In our latest business blog series, Greg Smith, Co-founder and Director at F8 Creates based in Worcester, discusses how to create a visual identity for your business.
When you think of a visual identity for a business, what springs to mind? A logo? Colours? Signage?
Actually, it’s all of these things and much more. Every visual element of your business makes up your visual identity and needs to be effective, consistent and on-brand. It all counts.
Whether you’re a startup, or you’re embarking on a brand refresh, it’s very useful to produce a mood board to gather your ideas together. If you’re working with a creative agency it’s a great way to communicate your brief.
Here are some important themes to think about to form the basis of your mood board:
Before starting anything else, it’s important to understand the reason for doing what you’re doing. Ask yourself, what do you want your business to achieve for your clients? What do you want your business to achieve for you? Are you looking to launch a new product, or enter a new market? Do you want to change the perception that people already have of your business?
Try to write a short mission statement that answers these questions and add it to your mood board. Alternatively, just write down 5-10 words that describe your mission. You’ll find it helps to focus the rest of the process.
Arguably the most important piece of the puzzle is your target audience, so it’s worth taking the time to define and research your potential clients. Try to figure out what makes them tick and what they get excited about.
Open some of your competitor’s websites, and try to put yourself in the mindset of a client. How does it make you feel about the company it represents? Is it visually appropriate? Do you feel confident that they will provide the service that you’re looking for and do a good job? Try to think of other websites in other industries or markets that should be designed to appeal to your audience. Are your customers looking for luxury? Look at Rolls Royce or
Chanel. Is your service aimed at new parents? Look at Mothercare or Jojo Maman Bebe.
Take screenshots of the ones that work well and put them on your mood board. Sometimes it’s useful to add particularly bad examples to remind yourself what doesn’t work!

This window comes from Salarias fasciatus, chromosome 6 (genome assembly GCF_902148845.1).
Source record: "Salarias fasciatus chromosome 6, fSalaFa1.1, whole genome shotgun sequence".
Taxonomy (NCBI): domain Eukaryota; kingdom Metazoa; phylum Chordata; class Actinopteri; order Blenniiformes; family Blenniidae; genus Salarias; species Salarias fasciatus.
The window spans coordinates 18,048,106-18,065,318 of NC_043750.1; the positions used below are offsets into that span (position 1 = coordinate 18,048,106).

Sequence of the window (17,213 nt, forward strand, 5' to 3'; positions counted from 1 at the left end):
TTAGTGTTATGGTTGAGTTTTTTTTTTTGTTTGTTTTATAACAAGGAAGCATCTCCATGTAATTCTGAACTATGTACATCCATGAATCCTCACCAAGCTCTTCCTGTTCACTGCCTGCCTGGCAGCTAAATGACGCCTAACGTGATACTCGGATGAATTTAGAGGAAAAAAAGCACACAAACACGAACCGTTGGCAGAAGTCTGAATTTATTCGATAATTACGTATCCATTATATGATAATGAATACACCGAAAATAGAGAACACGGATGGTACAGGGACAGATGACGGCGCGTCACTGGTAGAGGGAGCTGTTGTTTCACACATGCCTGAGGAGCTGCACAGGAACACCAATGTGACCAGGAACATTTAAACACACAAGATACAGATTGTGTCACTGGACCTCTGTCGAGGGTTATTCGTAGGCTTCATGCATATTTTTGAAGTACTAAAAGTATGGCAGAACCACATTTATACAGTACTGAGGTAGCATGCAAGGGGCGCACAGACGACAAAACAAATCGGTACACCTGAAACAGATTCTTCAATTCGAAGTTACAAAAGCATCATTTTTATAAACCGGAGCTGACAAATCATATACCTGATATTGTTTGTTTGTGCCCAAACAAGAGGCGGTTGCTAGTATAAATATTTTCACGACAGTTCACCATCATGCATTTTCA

There are many thousands of fonts available, but they all fit into a much smaller number of style categories, and different font styles have different meanings. It’s the role of your designer to find an appropriate font to use in your logo, on your marketing material and your website, but you can help by adding some font examples to your mood board. Look at other companies that have similar values to you, and look at what fonts they use as part of their identity.
Are you looking to appear trustworthy and traditional? Perhaps a serif font would be appropriate?
Is your company image strong and reliable? A small-caps font might be more suitable.
Are you a modern, forward-thinking brand? Look at sans-serif fonts.
Trust your instincts and gut feeling when it comes to a font. If it doesn’t feel right to you, it probably won’t feel right to your audience.
Shortlist some fonts that fit your brand values, and add them to your mood board.
When choosing colours, whilst the hue that you choose is important, its meaning can be very subjective. For instance, for some people red might signify danger, whilst others might find it exciting.
It’s far more important to get the tone of the colour right. Should it be vivid, or muted? Dark or light? Primary or monochrome.
An impactful, bold brand may need a bright, punchy highlight colour.
A professional, corporate brand may require a dark colour.
A clean modern brand might work best in monochrome.
Colour combinations and the ratio at which they’re used is also very important. A dark background with a sparsely used accent colour can really draw attention. Likewise, a soft, muted combination can appear calm and inviting.
It’s useful to add colours and examples of their use to your mood board. As with fonts, trust your instincts. Colours will make you feel a certain way, and you’ll probably experience them in a similar way to your audience.
The content of your photographs and images obviously needs to be appropriate to your services or products, but their tone and composition must also complement the rest of your visual identity. If your brand has soft, muted colours, your photography should have a similar feel. A dark brand will probably benefit from low key, suitably colourful photography, or perhaps bright images to create contrast. The most important factor is consistency, so ensure that your photographer is treating your images with the same process.
Have a look at photos and images from brands that are similar to yours and try to look past their content or subject. Are they indoor or outdoor? Corporate or informal? On-site? Personal or generic?
If you have any room left on your mood board, add some photos to it.
So what’s next?
Once you complete this process, you should have a mood board that represents all the major areas of your visual identity. Take some time to look at it and reflect. Do the elements work together? If you have to go back and add to it from earlier stages then do so. Ideally, this process will be undertaken with your creative agency involved and, by the end, they will have everything they need to create your visual identity and collateral.
The final piece of the puzzle
Make sure that you have a brand guideline document drawn up with guidance on using your visual identity and its components. This doesn’t have to be complicated, it just needs to ensure consistency, wherever your visual identity is used or represented.
we have over 10 years of experience creating visual identities for a wide variety of
clients in different industries. If we can help, give Greg a shout on 01905 612260 or